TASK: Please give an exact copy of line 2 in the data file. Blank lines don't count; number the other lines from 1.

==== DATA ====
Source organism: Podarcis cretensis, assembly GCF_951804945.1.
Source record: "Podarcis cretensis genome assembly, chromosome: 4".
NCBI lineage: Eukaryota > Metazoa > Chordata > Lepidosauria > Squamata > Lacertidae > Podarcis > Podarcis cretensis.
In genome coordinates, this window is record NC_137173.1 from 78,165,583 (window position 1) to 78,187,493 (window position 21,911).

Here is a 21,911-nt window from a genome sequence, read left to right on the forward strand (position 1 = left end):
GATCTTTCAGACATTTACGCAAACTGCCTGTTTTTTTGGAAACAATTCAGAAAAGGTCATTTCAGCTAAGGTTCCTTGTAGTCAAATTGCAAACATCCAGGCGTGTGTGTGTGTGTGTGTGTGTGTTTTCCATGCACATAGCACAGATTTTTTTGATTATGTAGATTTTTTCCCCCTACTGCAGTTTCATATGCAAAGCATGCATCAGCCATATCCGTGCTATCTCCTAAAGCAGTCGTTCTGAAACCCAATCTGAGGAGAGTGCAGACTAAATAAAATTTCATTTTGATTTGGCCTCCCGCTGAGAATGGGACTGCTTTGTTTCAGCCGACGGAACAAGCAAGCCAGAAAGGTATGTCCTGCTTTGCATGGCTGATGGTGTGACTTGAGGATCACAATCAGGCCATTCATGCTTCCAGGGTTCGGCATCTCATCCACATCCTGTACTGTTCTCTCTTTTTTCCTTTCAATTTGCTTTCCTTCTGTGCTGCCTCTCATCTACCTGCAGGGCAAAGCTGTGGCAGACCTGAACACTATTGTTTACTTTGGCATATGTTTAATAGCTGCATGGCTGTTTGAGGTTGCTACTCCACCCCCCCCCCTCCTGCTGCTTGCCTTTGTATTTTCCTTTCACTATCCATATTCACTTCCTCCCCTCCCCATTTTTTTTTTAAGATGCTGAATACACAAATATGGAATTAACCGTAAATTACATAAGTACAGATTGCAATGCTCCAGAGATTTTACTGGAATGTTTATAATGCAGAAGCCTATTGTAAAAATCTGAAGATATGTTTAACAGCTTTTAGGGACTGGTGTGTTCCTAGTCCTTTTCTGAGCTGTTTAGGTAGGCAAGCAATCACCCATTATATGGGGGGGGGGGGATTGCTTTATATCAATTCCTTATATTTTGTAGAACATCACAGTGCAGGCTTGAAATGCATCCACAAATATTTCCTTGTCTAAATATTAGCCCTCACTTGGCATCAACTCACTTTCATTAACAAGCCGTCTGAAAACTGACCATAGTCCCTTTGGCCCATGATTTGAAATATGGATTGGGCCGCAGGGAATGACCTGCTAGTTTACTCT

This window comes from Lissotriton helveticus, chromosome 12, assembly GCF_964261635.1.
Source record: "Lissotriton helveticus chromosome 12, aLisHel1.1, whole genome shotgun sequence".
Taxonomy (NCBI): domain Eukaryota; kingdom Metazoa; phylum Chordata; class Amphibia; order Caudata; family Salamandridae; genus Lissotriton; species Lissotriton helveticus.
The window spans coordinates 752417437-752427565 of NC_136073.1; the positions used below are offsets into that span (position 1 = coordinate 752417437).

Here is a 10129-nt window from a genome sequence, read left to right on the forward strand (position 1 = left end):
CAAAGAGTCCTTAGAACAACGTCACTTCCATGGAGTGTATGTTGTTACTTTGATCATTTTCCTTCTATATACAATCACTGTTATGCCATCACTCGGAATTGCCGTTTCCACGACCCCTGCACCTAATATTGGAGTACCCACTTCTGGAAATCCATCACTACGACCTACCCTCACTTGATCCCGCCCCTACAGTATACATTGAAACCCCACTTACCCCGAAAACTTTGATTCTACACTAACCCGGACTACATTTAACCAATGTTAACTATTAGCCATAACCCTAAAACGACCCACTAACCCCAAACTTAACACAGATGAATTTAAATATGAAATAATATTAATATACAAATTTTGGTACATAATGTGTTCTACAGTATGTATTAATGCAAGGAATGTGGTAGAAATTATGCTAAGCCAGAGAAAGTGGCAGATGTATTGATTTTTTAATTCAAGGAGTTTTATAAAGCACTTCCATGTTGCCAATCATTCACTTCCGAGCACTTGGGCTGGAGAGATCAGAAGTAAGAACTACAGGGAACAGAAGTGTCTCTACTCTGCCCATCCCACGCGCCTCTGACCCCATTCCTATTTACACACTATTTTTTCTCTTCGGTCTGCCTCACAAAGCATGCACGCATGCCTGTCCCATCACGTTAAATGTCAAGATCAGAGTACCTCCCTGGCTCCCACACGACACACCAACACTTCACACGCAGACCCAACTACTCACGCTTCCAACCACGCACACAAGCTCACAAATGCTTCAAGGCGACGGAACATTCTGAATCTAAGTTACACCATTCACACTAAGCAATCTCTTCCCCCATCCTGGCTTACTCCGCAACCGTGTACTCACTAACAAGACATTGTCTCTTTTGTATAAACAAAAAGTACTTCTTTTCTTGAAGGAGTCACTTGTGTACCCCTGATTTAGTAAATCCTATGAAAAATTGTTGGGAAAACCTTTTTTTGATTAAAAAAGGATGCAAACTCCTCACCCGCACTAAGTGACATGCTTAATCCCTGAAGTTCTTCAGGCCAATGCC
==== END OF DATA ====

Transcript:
Source record: "Podarcis cretensis genome assembly, chromosome: 4".